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High-resolution DNP-NMR accesses ultra-low temperatures

IRIG researchers have developed innovative instrumentation for DNP and high-resolution solid-state NMR at very low temperatures. A major milestone has just been reached: a cryostat and a probe can be used continuously to cool the helium gas flows, enabling the sample holder to be sustained and driven at more than 10,000 revolutions per second and at ultra-low temperatures. Thermal and fluidic performance puts this pre-industrial-level instrument at the forefront of worldwide prototyping.

Published on 24 November 2020
Having an instrument to work at very low temperatures (< 100 K) is the wish of many researchers in the field of Nuclear Magnetic Resonance (NMR). The interest becomes obvious for Dynamic Nuclear Polarization (DNP), a hyperpolarization technique that allows increasing the sensitivity of an NMR experiment by several orders of magnitude. This NMR approach makes it possible to study with unprecedented precision the structure and defects of amorphous or crystalline systems, to explore the surface or interface of complex systems, either biological / organic / inorganic or even hybrid. The fields of application are very varied, from the development of innovative functional materials (catalysis, storage, biomaterials, etc.) to the understanding of complex biomolecular systems (fibrillar protein, membrane protein, etc.) in vitro today and in cellulo in the future.

By combining IRIG's skills in cryogenics and DNP, the researchers of our institute have just reached a decisive milestone in this quest for low temperatures for high-resolution and high-sensitivity NMR. The teams developed an innovative experimental system consisting of two cryostats in tandem. The first one, SACRYPAN, generates the cryogenic feed streams of the second one, PAVLOT, which allows NMR/DNP experiments at low temperatures. This "cryogen-free" device imagined at the origin of the project, and the ultimate objective of the R&D efforts undertaken, makes it possible to work without liquid helium for a minimal operating cost (a few dozen euros per day). In terms of performance, it is the most advanced machine in this field, capable of reaching a minimum stabilized temperature of 35 K at the sample holder, regardless of the flow rates used to rotate it. A new milestone is expected shortly with the arrival of SACRYPAN II, which will push back the low temperature limits (< 25 K) never reached with an autonomous cryogenic fluid instrument.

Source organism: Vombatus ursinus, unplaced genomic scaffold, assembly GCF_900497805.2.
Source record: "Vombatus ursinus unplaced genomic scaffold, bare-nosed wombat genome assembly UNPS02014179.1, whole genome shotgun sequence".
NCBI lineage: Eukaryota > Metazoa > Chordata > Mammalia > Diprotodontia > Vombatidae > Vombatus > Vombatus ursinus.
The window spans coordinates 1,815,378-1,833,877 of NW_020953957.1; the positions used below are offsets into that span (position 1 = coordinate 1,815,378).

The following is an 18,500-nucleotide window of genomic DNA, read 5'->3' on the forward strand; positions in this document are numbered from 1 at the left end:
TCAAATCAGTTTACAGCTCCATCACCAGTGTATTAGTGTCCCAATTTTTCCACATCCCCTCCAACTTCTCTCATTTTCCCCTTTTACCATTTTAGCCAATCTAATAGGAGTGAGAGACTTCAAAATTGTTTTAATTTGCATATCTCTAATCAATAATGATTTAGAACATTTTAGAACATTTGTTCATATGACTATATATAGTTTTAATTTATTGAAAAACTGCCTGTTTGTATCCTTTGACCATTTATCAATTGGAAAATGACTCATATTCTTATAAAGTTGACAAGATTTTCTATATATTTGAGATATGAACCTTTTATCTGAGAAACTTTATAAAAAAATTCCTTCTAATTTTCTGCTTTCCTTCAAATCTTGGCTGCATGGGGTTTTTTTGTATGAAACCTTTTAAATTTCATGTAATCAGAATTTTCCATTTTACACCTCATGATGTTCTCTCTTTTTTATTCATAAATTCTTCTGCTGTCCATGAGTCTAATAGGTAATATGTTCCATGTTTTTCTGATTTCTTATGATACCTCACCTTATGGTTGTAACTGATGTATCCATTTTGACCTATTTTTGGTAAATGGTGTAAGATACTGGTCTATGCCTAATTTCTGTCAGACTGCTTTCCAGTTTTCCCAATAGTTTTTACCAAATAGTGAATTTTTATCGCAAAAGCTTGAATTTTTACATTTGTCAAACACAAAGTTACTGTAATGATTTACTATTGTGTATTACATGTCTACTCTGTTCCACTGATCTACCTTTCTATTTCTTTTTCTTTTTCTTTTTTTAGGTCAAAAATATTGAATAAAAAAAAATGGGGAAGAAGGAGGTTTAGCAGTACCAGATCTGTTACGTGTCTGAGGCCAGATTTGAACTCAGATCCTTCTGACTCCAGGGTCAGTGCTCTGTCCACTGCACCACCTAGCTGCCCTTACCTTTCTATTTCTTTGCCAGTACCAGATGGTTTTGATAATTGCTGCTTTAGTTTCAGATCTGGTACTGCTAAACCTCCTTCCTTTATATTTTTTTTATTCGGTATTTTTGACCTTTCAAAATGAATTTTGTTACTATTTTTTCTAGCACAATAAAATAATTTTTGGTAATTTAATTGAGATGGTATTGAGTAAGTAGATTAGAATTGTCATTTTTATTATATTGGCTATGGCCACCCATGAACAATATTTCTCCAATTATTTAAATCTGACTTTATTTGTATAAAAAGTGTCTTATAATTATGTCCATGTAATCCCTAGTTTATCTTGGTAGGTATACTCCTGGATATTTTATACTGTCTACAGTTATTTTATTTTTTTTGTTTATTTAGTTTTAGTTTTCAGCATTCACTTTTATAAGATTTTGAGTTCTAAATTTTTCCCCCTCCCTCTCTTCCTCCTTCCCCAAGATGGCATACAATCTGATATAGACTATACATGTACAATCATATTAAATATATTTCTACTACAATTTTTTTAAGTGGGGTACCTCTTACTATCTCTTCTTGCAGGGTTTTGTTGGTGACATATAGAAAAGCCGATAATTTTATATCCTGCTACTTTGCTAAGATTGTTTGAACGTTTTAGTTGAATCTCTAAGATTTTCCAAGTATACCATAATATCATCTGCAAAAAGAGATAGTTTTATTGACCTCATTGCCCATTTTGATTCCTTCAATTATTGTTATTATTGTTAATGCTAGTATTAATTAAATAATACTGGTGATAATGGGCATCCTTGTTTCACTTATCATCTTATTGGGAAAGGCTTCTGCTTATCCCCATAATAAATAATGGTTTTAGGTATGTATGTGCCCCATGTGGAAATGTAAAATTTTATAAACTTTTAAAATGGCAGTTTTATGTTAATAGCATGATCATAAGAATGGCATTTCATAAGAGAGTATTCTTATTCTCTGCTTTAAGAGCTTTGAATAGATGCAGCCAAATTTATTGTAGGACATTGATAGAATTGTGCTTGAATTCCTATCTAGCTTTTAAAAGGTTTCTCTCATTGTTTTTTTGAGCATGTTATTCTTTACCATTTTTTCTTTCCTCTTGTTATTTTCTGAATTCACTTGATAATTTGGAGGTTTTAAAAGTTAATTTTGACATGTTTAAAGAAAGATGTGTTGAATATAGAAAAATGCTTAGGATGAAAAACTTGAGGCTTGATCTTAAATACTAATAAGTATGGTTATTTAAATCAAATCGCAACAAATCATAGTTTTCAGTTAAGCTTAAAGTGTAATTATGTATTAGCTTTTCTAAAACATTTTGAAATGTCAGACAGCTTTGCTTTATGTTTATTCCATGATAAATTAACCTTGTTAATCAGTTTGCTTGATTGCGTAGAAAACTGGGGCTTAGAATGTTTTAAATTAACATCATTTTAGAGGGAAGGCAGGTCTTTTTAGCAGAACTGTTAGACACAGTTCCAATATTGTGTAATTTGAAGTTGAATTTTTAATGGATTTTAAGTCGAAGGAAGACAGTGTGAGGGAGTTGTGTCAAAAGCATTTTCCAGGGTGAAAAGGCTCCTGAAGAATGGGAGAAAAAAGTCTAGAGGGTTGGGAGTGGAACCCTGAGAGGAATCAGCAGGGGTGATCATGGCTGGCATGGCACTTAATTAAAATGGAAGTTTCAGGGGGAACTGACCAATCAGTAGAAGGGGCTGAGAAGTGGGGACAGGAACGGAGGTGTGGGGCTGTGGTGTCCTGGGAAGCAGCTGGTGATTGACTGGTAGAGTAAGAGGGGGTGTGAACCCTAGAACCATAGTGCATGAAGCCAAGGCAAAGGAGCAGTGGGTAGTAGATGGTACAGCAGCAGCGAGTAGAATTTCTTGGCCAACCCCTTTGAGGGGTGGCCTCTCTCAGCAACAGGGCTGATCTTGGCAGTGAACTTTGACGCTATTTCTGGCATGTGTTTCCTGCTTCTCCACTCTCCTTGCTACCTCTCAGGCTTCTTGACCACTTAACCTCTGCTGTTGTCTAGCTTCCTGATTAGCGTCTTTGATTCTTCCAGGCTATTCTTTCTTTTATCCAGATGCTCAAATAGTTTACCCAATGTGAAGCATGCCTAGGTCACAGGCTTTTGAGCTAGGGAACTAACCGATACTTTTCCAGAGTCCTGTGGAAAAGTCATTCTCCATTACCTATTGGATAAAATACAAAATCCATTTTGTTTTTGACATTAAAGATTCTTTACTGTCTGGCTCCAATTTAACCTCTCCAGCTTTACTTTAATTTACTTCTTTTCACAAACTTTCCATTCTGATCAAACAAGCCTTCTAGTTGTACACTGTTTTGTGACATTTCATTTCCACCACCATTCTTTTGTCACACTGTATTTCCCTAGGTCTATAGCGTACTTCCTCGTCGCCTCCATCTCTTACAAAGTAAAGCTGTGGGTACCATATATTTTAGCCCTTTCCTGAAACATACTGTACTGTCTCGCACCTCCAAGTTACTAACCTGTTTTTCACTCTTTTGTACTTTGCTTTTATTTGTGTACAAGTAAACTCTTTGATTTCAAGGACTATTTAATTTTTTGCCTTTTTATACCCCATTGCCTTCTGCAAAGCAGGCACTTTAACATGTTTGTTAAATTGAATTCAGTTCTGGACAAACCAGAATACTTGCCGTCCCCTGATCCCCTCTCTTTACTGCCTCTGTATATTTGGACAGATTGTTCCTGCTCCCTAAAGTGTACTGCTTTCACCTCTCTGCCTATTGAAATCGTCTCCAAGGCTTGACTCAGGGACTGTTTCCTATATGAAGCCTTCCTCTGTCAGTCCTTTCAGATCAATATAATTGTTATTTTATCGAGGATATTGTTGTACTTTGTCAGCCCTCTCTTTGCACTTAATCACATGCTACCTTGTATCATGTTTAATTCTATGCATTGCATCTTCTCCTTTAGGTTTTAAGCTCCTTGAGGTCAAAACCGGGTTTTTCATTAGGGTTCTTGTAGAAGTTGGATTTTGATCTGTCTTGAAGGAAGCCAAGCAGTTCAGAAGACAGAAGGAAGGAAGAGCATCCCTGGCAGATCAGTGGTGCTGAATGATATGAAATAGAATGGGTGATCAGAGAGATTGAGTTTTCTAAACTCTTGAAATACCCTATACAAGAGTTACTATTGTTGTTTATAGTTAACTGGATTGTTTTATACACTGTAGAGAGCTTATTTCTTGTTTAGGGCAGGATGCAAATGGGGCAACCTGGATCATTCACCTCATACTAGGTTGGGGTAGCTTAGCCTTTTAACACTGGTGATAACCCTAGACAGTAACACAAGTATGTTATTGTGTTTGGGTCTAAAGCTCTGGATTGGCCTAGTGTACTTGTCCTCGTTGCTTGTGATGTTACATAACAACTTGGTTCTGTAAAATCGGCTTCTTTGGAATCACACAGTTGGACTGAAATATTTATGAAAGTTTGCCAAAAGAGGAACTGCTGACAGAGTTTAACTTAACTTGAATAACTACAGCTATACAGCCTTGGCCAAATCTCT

Schematic diagram of the device

These developments began with the development by IRIG researchers of the NUMOC N2 cryostat, which demonstrated its ability to rotate a sample holder with gaseous nitrogen tempered by liquid nitrogen (Figure 1).
Figure 1: NUMOC N2

Following major evolutions, NUMOC became NUMOC He. In its first version, called "lost fluids", NUMOC He was used to take a further step by demonstrating that it was possible to run a helium gas sample in a temperature range of 70 K-25 K (Figure 2).
Figure 2: NUMOC HeII @ PFNC